Hong Kong's Top 10 Hidden Street Food Items
So you can tell your curry fishballs from your siu mai, your egg puffs from your waffles: But what about these lesser-known Hong Kong street foods?
With 3,420 licensed “light refreshment restaurants,” or snack stalls in the city, Hong Kong has a range of unique street food that's a challenge to find anywhere else in the world.
1. Sweetheart cake (老婆餅)
Sweetheart cake (or lo por beng, meaning “wife cake” if translated literally) is a round cake with winter melon filling wrapped with a layer of puff pastry. There’s a love story behind this delicacy: Legend has it there was a wife who sold herself into servitude for money to buy medicine for her in-law. Her husband created this cake to earn money to buy her back.
Where to find it: Yuen Long is known for its sweetheart cakes. Check out the historical Hang Heung Cake Shop (G/F, 64 Castle Peak Rd., Yuen Long) for some traditional flavors.
2. Put chai gou (缽仔糕)
This palm-sized pudding cake is Hong Kong’s equivalent to the cupcake. Molded and served in a little porcelain bowl, this chewy and sticky steamed rice cake is made from either white or brown sugar, with plenty of red beans too.
Where to find it: Try Sai Ying Pun’s Cheuk Yuet Bakery (183 Queen’s Rd. West, Sai Ying Pun).
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3. Bak tong gou (白糖糕)
Made with white sugar (bak tong) and rice flour, this traditional snack was created by accident back in the Ming Dynasty, when a street hawker tried to make sponge cake but accidentally made this clear, moist and fluffy cake instead.
Where to find it: Kwan Kee Store in Sham Shui Po (Shop 10, 115-117 Fuk Wah St., Sham Shui Po) specializes in Chinese puddings and still serves some pretty killer bak tong gou.
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4. Tong chung bang (糖蔥餅)
Carried around by street hawkers in a transparent metal box, this sweet snack is served a-la-minute: by wrapping a candy wafer, shredded coconut and sesame inside thin crepe pancakes.
Where to find it: Tong chung beng are available on the street or at fairs like the CNY flower markets. If you’re in the Kowloon Tong area, there’s usually an old man selling the treat on the footbridge from Festival Walk to the MTR station.
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5. Black sesame roll (芝麻卷)
Perfect for the summer, this cool dessert is made of, you guessed it, black sesame. A thin layer of black sesame paste is partly dried and refrigerated. The sheet is then rolled up: They’re often known as “rolls of film” because
of the resemblance.
Where to find it: This treat can be found in traditional Chinese vegetarian stores, or time-honored dim sum places like Fook Lam Moon (53-59 Kimberley Rd., Tsim Sha Tsui).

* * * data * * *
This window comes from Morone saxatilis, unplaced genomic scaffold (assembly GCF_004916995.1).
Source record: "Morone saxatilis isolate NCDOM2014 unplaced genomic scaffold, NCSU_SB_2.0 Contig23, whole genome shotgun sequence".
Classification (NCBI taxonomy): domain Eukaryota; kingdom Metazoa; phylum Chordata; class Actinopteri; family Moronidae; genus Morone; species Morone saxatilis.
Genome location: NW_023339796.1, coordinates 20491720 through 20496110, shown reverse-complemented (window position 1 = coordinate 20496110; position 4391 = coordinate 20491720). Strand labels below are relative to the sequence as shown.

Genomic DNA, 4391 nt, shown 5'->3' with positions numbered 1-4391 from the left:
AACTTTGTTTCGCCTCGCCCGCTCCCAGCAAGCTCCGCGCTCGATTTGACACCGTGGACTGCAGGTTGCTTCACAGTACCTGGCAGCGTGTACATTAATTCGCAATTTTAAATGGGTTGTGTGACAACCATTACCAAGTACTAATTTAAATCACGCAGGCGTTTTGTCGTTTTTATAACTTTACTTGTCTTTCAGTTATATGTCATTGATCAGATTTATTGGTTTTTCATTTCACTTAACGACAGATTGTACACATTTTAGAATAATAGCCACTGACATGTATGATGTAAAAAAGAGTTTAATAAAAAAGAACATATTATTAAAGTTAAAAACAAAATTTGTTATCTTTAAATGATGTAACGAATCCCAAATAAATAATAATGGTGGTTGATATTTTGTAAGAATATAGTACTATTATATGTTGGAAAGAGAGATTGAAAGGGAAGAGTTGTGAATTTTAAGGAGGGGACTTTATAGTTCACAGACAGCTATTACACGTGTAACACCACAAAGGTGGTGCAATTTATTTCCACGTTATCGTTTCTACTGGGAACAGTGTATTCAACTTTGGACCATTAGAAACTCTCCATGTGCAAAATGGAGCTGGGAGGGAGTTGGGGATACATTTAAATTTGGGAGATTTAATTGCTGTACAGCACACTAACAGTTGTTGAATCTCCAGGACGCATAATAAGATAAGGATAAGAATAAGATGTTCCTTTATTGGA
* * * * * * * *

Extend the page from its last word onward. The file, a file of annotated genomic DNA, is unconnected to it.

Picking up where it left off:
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6. Ding Ding Tong (叮叮糖)
Ding ding tong gets its name from the “ding ding” sound when hawkers break this hard maltose candy into smaller pieces to be sold. Traditional flavors include sesame and ginger.
Where to find it: The candy is still available in some old snack shops, including the famous Yan Kee Ding Ding Tong (Room 5, 2/F, Wing Wah Building, 49-53 Fuk Wing St., Sham Shui Po) which has rejuvenated the snack with a number of new flavors including strawberry and chocolate.
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7. Stuffed three treasures (煎釀三寶)
Available alongside fishballs and siu mai around town, you can detect the smell of this fried snack from a block away. The three treasures are bell pepper, eggplant and tofu, which are stuffed with a carp fish paste and deep-fried.
Where to find it: You can find stuffed three treasures on almost every corner. Head to Yee Heung Soy Bean Shop in Kowloon City (74 Nga Tsin Long Rd, Kowloon City) for some quality bites.
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8. Lettuce and carp fish soup (生菜魚肉)
You may know about fake shark’s fin soup, but have you tried its sister snack? A common Hong Kong street food item between the 60s and 80s, this snack is pretty self-explanatory: a soup made with shredded lettuce and slices of carp fish paste, seasoned with sesame oil and ground pepper.
Where to find it: Once sold from street hawkers’ carts, this soup can still be found around town in traditional snack restaurants, such as Sik Kee Restaurant (42 Ap Lei Chau Main St., Ap Lei Chau) which offers plenty of nostalgic snacks.
9. Deep-fried pig’s intestine (炸大腸)
Pig’s intestine is actually a pretty common ingredient in Chinese cuisine. Crispy on the outside and soft and moist on the inside, they’re well-cleaned before being deep-fried.
Where to find it: Available citywide, including at Dor Bo Snacks (Shop B, 98 Woosung St., Jordan) near Temple Street.
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10. Sang Cheung (生腸)
These orange curls in street stalls may look like intestines—but the bright little delicacies are actually pig’s uterus! Brined in lo shui stock, these chewy treats are usually eaten with mustard and hoisin sauce.
Where to find it: Fei Ze Snacks in Mong Kok (Shop 4B, 55 Dundas St., Mong Kok) is probably the best place to get sang cheung in Hong Kong.